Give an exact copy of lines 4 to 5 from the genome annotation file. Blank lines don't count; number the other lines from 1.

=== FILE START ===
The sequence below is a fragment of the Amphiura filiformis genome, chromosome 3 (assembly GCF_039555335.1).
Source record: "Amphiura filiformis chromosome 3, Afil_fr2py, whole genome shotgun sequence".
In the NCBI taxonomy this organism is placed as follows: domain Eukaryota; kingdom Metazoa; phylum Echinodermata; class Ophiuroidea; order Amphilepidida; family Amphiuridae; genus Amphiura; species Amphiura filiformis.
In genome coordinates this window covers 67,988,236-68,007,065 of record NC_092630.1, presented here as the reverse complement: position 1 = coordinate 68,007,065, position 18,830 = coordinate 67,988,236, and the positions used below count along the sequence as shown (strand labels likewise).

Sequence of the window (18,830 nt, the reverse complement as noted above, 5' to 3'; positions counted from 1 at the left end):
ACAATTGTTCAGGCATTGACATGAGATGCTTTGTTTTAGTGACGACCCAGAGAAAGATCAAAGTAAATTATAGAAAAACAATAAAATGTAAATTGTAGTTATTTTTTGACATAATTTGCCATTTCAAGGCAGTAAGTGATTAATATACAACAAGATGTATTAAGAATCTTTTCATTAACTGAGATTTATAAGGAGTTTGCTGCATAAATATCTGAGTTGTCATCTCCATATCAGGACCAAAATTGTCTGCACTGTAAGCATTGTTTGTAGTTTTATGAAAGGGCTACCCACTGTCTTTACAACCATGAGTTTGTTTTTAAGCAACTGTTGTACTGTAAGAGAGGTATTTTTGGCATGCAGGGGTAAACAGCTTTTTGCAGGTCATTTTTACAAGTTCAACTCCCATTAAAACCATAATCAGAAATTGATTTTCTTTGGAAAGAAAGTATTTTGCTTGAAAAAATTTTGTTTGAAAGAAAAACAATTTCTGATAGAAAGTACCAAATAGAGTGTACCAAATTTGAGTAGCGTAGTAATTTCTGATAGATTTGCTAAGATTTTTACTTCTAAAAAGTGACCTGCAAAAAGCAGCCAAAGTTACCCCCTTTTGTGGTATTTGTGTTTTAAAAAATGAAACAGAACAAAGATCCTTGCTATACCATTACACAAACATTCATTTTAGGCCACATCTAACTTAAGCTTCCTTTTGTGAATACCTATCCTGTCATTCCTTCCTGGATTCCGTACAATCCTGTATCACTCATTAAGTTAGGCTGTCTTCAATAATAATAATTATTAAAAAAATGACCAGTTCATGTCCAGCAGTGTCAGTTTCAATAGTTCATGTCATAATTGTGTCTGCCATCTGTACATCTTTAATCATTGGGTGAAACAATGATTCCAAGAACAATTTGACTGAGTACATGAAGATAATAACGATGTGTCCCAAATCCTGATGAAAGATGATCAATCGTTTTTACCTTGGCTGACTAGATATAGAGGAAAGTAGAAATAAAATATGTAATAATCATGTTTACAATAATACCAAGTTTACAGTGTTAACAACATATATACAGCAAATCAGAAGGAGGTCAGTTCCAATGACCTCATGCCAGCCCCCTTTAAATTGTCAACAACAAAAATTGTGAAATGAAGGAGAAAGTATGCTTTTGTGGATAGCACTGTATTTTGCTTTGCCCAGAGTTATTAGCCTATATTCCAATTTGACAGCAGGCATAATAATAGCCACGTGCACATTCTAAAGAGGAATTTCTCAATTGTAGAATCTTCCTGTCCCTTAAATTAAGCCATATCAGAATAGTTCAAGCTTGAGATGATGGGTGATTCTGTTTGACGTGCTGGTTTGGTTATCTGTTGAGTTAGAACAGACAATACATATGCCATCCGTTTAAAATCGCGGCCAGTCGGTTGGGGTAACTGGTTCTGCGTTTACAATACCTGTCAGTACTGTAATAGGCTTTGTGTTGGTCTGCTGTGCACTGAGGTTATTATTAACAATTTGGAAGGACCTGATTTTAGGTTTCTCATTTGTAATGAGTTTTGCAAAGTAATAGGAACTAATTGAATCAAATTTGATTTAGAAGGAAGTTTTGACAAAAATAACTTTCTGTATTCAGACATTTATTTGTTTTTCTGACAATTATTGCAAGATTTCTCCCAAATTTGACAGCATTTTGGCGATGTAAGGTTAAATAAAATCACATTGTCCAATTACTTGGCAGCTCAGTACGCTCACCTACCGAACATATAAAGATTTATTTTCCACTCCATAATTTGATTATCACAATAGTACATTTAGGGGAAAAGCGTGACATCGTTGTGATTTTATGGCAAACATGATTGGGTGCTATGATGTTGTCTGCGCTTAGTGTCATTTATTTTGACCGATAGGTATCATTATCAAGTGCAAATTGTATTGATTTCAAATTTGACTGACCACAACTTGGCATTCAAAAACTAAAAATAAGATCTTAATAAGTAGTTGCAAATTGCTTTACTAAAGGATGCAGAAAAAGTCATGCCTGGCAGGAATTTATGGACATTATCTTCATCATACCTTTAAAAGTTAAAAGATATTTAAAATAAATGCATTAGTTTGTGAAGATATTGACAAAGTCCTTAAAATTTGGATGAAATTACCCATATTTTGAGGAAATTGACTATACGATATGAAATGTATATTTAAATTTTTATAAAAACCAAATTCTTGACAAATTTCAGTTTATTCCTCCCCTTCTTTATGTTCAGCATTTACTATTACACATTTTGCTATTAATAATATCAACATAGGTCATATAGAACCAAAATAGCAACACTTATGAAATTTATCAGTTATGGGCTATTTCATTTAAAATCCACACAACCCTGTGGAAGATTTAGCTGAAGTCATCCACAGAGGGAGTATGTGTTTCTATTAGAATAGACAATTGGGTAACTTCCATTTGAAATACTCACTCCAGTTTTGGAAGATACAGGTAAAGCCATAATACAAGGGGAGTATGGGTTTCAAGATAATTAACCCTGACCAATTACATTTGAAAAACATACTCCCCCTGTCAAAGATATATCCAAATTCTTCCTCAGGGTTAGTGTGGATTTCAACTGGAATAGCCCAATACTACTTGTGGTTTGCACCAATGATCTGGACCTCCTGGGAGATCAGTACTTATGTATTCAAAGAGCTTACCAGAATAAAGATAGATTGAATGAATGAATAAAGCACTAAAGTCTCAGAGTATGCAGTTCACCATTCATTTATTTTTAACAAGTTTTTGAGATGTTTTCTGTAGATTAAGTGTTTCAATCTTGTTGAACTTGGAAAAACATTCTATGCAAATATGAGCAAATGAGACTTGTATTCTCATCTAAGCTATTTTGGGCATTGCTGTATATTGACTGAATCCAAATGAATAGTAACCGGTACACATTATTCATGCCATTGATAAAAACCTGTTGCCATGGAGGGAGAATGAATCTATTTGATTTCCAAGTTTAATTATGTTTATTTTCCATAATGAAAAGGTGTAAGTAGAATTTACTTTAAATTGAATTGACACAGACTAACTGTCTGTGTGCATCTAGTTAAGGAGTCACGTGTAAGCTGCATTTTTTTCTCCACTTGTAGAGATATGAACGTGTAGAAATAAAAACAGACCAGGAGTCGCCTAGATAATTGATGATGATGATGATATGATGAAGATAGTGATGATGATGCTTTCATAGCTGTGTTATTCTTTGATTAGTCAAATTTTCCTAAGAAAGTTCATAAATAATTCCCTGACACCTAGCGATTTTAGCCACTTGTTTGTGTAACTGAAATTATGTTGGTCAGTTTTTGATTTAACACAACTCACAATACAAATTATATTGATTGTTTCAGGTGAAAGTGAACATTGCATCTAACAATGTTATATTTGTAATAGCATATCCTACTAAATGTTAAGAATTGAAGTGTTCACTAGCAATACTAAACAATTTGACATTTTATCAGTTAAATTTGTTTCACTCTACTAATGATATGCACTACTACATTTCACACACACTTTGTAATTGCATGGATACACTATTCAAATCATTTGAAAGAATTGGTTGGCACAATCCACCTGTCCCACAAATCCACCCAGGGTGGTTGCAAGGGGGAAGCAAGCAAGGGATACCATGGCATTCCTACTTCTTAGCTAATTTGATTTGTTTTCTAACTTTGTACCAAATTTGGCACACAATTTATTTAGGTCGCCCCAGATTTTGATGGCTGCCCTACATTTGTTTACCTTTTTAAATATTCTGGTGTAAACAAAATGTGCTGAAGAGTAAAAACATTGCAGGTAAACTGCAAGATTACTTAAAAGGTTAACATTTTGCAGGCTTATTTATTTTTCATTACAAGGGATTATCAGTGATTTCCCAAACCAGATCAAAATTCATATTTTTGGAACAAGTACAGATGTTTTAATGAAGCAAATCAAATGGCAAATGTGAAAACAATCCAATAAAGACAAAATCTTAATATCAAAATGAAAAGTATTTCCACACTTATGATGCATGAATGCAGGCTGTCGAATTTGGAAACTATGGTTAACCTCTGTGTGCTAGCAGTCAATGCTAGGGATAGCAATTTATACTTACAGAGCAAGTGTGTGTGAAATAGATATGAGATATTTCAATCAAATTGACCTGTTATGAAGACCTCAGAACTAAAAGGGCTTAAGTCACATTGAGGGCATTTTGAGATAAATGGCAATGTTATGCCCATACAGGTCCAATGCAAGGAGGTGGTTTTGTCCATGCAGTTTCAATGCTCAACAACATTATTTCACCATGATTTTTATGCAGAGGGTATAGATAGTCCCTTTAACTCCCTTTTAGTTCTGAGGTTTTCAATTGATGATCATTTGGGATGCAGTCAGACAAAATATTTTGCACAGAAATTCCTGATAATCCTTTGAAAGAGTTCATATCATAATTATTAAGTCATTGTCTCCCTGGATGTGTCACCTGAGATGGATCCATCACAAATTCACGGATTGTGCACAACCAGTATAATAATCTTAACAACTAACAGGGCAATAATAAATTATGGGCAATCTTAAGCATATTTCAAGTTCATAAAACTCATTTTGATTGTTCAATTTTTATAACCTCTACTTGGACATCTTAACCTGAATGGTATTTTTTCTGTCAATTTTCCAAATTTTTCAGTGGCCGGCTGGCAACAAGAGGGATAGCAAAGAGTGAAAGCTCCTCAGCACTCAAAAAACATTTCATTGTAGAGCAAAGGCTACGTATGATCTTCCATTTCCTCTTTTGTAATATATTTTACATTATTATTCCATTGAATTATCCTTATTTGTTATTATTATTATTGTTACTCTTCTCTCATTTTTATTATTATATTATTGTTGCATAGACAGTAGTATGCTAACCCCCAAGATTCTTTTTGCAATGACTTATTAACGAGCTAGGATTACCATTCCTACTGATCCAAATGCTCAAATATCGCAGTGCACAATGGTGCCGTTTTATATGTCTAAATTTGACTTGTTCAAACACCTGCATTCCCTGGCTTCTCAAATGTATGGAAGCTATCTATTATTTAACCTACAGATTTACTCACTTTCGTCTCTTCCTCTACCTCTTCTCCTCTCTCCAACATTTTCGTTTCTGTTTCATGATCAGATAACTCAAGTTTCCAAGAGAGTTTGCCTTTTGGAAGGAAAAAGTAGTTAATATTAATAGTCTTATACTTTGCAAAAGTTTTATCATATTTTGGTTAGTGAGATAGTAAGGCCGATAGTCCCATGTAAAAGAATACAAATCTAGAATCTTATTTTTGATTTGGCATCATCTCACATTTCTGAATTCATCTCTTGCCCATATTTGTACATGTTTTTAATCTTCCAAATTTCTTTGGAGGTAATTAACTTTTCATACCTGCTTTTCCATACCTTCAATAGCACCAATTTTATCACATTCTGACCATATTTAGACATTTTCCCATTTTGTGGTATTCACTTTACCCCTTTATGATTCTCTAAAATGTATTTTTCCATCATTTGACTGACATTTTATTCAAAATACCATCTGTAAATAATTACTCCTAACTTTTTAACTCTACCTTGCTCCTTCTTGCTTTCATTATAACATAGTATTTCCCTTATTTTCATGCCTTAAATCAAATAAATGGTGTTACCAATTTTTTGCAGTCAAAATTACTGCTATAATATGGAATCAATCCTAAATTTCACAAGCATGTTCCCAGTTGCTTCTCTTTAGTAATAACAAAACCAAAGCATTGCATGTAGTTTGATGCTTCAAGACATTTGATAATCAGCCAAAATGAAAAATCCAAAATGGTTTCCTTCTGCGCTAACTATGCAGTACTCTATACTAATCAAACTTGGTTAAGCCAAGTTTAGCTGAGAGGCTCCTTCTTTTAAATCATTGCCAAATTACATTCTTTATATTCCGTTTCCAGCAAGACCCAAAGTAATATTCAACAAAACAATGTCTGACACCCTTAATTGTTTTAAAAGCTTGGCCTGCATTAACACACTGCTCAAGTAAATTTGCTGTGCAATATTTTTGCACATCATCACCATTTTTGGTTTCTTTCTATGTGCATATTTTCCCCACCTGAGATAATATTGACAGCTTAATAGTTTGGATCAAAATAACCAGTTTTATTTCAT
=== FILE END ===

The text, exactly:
In genome coordinates this window covers 67,988,236-68,007,065 of record NC_092630.1, presented here as the reverse complement: position 1 = coordinate 68,007,065, position 18,830 = coordinate 67,988,236, and the positions used below count along the sequence as shown (strand labels likewise).

Sequence of the window (18,830 nt, the reverse complement as noted above, 5' to 3'; positions counted from 1 at the left end):